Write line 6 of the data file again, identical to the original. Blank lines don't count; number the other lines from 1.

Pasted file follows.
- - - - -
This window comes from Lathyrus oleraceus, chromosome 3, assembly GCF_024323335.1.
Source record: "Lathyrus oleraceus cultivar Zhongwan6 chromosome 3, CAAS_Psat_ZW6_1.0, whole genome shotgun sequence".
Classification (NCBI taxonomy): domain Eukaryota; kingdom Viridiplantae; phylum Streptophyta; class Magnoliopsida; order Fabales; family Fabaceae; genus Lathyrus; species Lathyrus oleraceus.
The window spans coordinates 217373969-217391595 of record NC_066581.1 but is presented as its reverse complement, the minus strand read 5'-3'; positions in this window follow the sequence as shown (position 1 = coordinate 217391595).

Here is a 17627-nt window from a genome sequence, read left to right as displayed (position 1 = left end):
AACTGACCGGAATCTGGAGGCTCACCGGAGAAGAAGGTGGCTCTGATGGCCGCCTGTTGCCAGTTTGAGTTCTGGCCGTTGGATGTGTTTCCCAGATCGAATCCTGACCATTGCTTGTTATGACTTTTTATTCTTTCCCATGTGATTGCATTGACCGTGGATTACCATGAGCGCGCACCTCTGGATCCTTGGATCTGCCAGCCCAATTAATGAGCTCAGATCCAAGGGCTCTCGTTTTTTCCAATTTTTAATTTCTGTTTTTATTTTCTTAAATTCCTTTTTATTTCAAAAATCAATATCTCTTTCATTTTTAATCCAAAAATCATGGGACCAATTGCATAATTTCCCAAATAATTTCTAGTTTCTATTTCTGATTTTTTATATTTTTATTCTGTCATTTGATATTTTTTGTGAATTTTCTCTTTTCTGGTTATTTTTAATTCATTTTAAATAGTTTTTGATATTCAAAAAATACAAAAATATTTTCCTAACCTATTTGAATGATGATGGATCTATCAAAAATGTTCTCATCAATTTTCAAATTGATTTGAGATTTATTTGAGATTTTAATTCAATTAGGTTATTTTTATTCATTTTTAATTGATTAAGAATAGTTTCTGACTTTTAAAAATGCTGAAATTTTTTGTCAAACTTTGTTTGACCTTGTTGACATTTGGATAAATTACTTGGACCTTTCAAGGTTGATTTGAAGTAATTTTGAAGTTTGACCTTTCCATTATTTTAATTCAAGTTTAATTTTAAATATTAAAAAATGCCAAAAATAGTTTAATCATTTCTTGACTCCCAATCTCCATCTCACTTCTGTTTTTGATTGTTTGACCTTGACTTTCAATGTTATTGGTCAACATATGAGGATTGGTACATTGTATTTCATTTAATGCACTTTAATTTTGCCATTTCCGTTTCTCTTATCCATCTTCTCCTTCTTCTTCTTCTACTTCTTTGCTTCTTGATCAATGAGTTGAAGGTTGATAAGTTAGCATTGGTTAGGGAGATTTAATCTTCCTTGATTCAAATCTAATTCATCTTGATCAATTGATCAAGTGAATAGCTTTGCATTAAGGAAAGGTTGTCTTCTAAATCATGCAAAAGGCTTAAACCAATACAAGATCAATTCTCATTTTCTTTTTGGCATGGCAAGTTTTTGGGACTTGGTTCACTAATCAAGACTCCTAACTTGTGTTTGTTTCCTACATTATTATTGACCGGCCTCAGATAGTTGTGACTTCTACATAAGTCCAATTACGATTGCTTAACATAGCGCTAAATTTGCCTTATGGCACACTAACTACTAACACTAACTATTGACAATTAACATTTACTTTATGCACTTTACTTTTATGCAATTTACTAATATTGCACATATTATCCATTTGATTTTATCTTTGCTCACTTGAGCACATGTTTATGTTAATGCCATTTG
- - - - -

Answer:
AACTGACCGGAATCTGGAGGCTCACCGGAGAAGAAGGTGGCTCTGATGGCCGCCTGTTGCCAGTTTGAGTTCTGGCCGTTGGATGTGTTTCCCAGATCGAATCCTGACCATTGCTTGTTATGACTTTTTATTCTTTCCCATGTGATTGCATTGACCGTGGATTACCATGAGCGCGCACCTCTGGATCCTTGGATCTGCCAGCCCAATTAATGAGCTCAGATCCAAGGGCTCTCGTTTTTTCCAATTTTTAATTTCTGTTTTTATTTTCTTAAATTCCTTTTTATTTCAAAAATCAATATCTCTTTCATTTTTAATCCAAAAATCATGGGACCAATTGCATAATTTCCCAAATAATTTCTAGTTTCTATTTCTGATTTTTTATATTTTTATTCTGTCATTTGATATTTTTTGTGAATTTTCTCTTTTCTGGTTATTTTTAATTCATTTTAAATAGTTTTTGATATTCAAAAAATACAAAAATATTTTCCTAACCTATTTGAATGATGATGGATCTATCAAAAATGTTCTCATCAATTTTCAAATTGATTTGAGATTTATTTGAGATTTTAATTCAATTAGGTTATTTTTATTCATTTTTAATTGATTAAGAATAGTTTCTGACTTTTAAAAATGCTGAAATTTTTTGTCAAACTTTGTTTGACCTTGTTGACATTTGGATAAATTACTTGGACCTTTCAAGGTTGATTTGAAGTAATTTTGAAGTTTGACCTTTCCATTATTTTAATTCAAGTTTAATTTTAAATATTAAAAAATGCCAAAAATAGTTTAATCATTTCTTGACTCCCAATCTCCATCTCACTTCTGTTTTTGATTGTTTGACCTTGACTTTCAATGTTATTGGTCAACATATGAGGATTGGTACATTGTATTTCATTTAATGCACTTTAATTTTGCCATTTCCGTTTCTCTTATCCATCTTCTCCTTCTTCTTCTTCTACTTCTTTGCTTCTTGATCAATGAGTTGAAGGTTGATAAGTTAGCATTGGTTAGGGAGATTTAATCTTCCTTGATTCAAATCTAATTCATCTTGATCAATTGATCAAGTGAATAGCTTTGCATTAAGGAAAGGTTGTCTTCTAAATCATGCAAAAGGCTTAAACCAATACAAGATCAATTCTCATTTTCTTTTTGGCATGGCAAGTTTTTGGGACTTGGTTCACTAATCAAGACTCCTAACTTGTGTTTGTTTCCTACATTATTATTGACCGGCCTCAGATAGTTGTGACTTCTACATAAGTCCAATTACGATTGCTTAACATAGCGCTAAATTTGCCTTATGGCACACTAACTACTAACACTAACTATTGACAATTAACATTTACTTTATGCACTTTACTTTTATGCAATTTACTAATATTGCACATATTATCCATTTGATTTTATCTTTGCTCACTTGAGCACATGTTTATGTTAATGCCATTTG